For their first exhibitions in Los Angeles, Song Dong and Yin
Xiuzhen will divide the Gallery at REDCAT and present two solo
exhibitions: Restroom M: Song Dong and Restroom W: Yin Xiuzhen. Their separately conceived projects will explore the restroom as both a public and private social space.
Song Dong’s practice includes performance, photography and
video, and explores notions of perception and the ephemeral nature of
existence. His political and financial circumstances have encouraged a
solitary, meditative way of working, in which ideas are expressed
through simple but politically charged actions and gestures. In his
photographic series and short video works, sequenced images explore a
rapidly modernizing China and capture notions of transience and
illusion in contemporary society.
In his installation at REDCAT, Song Dong presents a
multi-channel video installation to expose the potential of the
restroom as a censored and even solitary site that belies its social
function. Responding to rapid technological developments, the project
uses the space of the restroom to explore feelings of individual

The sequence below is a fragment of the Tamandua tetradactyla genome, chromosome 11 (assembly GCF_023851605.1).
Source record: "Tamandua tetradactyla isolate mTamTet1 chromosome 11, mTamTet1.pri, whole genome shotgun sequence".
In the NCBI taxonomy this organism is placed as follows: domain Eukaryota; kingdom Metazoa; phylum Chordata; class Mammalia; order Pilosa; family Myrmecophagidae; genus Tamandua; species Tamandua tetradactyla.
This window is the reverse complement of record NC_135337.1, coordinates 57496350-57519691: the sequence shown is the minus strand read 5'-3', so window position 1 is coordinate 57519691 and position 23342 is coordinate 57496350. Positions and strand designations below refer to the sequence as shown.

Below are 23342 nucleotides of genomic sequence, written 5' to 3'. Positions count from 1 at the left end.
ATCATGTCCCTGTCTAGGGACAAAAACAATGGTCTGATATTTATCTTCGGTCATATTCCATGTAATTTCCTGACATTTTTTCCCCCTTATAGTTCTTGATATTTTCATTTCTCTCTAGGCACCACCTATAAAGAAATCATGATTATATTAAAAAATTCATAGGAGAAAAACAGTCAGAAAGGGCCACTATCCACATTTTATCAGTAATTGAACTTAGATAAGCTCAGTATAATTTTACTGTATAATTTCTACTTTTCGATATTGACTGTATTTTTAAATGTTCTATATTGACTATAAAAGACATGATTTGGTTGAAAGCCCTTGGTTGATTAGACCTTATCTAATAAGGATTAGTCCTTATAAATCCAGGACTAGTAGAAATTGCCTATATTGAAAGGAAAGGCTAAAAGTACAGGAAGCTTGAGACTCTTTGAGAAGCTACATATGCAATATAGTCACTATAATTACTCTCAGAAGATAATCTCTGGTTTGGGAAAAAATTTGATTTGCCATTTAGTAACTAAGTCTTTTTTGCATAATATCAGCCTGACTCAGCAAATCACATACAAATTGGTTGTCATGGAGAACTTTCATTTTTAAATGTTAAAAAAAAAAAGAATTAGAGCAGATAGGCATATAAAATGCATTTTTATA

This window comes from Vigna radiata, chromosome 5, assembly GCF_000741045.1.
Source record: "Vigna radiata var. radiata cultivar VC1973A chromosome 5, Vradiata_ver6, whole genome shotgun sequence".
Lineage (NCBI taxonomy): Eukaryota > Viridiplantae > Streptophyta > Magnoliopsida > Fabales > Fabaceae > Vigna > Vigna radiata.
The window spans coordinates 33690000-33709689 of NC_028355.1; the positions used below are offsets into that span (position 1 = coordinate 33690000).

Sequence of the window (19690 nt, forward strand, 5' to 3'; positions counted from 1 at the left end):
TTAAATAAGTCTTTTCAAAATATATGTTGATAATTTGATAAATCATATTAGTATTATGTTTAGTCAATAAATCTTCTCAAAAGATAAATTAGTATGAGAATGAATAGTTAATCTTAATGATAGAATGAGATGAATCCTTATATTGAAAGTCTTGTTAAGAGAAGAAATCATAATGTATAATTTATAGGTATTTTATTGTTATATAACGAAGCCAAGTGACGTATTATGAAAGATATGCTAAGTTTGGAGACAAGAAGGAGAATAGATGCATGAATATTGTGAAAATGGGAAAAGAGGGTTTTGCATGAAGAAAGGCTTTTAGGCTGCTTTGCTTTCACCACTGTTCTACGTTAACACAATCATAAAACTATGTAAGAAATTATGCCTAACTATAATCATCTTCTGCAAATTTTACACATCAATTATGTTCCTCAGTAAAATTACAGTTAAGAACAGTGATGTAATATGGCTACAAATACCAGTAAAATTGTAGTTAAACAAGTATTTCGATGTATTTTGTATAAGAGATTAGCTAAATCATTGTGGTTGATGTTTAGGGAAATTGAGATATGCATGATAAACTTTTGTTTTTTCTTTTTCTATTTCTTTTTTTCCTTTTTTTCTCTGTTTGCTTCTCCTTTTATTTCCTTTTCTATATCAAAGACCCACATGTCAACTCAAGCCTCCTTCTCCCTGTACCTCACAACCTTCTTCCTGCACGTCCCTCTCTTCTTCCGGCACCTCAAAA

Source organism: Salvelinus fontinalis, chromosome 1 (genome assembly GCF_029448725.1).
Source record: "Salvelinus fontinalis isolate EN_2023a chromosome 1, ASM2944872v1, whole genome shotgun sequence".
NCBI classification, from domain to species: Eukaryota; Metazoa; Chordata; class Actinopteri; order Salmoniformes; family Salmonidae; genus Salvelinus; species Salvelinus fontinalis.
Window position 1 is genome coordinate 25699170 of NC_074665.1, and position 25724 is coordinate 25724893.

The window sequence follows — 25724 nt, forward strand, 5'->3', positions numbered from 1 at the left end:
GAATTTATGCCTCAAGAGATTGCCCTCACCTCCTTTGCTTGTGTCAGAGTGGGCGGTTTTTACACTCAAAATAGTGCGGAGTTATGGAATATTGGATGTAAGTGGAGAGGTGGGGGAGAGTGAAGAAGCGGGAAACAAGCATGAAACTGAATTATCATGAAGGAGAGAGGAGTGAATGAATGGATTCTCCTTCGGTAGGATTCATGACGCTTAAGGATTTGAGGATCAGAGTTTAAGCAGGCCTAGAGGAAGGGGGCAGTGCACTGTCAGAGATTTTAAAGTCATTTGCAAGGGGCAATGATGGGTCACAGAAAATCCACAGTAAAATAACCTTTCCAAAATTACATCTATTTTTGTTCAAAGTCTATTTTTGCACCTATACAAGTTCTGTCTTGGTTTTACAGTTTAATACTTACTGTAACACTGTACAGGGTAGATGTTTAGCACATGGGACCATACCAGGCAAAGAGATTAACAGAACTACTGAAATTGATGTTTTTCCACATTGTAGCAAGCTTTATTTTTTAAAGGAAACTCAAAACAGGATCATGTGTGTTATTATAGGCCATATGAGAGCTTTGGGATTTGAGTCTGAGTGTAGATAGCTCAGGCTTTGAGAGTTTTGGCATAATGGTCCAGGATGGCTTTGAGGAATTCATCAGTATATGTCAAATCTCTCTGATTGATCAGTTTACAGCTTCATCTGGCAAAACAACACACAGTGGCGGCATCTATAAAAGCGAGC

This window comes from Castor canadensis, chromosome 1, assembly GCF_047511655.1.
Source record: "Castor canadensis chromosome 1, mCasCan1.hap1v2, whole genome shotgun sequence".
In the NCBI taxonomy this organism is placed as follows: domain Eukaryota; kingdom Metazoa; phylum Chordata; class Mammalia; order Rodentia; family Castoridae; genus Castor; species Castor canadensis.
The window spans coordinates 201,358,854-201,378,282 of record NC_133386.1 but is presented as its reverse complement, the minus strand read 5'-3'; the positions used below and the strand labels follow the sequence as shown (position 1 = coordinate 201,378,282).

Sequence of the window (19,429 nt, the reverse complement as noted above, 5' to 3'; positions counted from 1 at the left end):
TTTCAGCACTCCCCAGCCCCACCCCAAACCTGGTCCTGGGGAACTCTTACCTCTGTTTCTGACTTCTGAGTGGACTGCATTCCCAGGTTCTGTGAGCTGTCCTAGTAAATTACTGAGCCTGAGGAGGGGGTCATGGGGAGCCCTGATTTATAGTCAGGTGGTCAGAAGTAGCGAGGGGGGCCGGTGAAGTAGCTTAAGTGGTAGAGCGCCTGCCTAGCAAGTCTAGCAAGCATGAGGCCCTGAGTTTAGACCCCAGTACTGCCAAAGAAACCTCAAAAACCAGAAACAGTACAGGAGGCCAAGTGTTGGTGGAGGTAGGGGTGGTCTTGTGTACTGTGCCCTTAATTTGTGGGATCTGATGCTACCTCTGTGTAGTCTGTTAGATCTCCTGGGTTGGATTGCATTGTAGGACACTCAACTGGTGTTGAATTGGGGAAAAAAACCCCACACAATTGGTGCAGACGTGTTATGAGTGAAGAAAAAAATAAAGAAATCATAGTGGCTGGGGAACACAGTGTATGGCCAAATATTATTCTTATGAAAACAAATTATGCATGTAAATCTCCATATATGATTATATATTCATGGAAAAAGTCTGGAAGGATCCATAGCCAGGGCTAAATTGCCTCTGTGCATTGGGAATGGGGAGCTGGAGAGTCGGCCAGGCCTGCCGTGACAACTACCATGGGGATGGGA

isolation in light of increases in public exchange.
Yin Xiuzhen’s sculpture and installations since the mid-1990s
have often responded to the massive destruction and reconstruction of
Beijing. Through various types of interventions and exercises, Yin
seeks to personalize objects and allude to the lives of people affected
by sudden social, physical and cultural disruption and transformation.
Her works often incorporate detritus such as used clothes, shoes or
rubble from demolished buildings as a means to convey aspects of
individual experiences in relation to global transformations.
Also examining the tenuous relationship between public and
private interaction for her installation at REDCAT, Yin Xiuzhen will
transform the gallery into a traditional communal lavatory, wherein she
will incorporate a sculpture of a wounded newborn. Responding to a
recent event in which a Chinese baby was found stabbed with a pair of
scissors, the artist opposes older, intimate models of public
engagement with the private demands of a fast-paced, commodity-driven